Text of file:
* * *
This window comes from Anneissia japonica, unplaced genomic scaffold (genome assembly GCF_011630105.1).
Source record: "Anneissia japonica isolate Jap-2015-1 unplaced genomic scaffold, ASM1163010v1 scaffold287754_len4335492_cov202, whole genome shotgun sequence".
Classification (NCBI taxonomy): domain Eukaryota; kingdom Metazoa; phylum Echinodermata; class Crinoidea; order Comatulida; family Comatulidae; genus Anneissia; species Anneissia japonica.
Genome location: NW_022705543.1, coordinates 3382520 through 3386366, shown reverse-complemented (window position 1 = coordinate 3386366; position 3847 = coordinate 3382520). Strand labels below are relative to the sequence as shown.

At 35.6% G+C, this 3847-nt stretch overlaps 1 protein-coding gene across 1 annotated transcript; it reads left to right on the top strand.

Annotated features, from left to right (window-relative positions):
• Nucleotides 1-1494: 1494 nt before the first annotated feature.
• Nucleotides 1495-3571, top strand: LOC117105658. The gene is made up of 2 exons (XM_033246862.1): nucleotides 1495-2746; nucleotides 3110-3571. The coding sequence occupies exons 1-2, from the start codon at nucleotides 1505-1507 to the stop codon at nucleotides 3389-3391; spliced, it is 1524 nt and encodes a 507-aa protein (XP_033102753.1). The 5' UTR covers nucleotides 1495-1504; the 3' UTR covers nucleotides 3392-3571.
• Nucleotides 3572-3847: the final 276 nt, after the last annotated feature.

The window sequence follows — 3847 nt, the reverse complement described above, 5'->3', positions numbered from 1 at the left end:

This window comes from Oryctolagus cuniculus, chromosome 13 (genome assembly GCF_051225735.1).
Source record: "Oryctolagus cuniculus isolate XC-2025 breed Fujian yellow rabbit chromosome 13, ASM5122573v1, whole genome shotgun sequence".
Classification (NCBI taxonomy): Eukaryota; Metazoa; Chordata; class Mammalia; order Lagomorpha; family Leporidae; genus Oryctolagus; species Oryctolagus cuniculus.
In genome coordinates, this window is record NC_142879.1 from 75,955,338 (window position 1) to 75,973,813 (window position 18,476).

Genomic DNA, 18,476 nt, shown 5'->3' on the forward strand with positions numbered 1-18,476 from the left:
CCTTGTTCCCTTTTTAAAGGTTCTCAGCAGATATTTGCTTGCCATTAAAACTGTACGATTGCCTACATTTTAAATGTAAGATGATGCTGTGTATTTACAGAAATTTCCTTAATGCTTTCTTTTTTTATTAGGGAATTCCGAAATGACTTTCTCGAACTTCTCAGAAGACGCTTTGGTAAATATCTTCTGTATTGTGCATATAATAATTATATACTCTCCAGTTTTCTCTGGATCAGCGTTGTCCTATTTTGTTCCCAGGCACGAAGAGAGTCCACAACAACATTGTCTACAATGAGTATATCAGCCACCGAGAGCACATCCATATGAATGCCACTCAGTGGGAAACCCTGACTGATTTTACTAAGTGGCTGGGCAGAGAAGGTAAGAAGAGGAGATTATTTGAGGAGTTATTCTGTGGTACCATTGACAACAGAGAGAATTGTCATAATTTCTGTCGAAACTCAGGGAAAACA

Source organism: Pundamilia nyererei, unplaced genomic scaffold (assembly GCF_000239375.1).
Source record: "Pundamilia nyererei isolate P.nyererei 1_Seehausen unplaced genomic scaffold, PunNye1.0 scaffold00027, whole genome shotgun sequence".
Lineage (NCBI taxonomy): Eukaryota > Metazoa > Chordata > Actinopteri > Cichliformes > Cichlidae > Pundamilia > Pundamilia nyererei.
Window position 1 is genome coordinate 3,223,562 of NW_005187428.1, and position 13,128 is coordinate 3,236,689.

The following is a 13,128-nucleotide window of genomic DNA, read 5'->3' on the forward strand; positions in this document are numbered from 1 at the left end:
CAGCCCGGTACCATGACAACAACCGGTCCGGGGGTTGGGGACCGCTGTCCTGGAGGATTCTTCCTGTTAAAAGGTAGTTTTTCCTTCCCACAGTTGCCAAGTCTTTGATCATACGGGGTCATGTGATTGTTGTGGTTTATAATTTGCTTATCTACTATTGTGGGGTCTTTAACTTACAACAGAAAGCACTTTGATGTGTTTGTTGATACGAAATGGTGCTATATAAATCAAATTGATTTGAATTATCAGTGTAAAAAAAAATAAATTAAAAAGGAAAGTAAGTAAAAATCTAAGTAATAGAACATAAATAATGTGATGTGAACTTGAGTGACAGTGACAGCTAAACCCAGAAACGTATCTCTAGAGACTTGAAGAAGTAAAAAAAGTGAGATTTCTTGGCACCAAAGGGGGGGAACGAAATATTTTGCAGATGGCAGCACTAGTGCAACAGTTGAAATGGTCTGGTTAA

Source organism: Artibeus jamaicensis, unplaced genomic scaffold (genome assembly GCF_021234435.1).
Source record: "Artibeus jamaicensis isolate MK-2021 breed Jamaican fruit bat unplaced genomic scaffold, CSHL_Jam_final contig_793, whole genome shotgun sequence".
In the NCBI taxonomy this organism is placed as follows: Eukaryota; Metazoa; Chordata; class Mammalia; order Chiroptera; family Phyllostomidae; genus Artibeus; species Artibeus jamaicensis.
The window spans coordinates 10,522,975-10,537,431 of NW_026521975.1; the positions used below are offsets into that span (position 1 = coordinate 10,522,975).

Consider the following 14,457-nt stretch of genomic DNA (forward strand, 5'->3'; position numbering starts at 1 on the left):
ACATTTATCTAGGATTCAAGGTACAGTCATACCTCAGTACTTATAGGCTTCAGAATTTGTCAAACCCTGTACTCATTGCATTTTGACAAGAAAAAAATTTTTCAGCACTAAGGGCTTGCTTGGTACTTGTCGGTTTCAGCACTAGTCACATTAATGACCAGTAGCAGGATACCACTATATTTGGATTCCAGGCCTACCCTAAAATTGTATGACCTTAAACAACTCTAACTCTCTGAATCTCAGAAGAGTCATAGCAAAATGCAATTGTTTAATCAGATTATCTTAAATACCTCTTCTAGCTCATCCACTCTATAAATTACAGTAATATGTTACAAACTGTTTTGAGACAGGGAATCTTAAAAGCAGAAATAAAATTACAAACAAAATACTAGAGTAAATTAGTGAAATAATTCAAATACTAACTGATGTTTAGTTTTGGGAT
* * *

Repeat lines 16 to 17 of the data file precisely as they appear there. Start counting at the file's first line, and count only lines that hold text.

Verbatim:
CCTTGTTCCCTTTTTAAAGGTTCTCAGCAGATATTTGCTTGCCATTAAAACTGTACGATTGCCTACATTTTAAATGTAAGATGATGCTGTGTATTTACAGAAATTTCCTTAATGCTTTCTTTTTTTATTAGGGAATTCCGAAATGACTTTCTCGAACTTCTCAGAAGACGCTTTGGTAAATATCTTCTGTATTGTGCATATAATAATTATATACTCTCCAGTTTTCTCTGGATCAGCGTTGTCCTATTTTGTTCCCAGGCACGAAGAGAGTCCACAACAACATTGTCTACAATGAGTATATCAGCCACCGAGAGCACATCCATATGAATGCCACTCAGTGGGAAACCCTGACTGATTTTACTAAGTGGCTGGGCAGAGAAGGTAAGAAGAGGAGATTATTTGAGGAGTTATTCTGTGGTACCATTGACAACAGAGAGAATTGTCATAATTTCTGTCGAAACTCAGGGAAAACA

Source organism: Pundamilia nyererei, unplaced genomic scaffold (assembly GCF_000239375.1).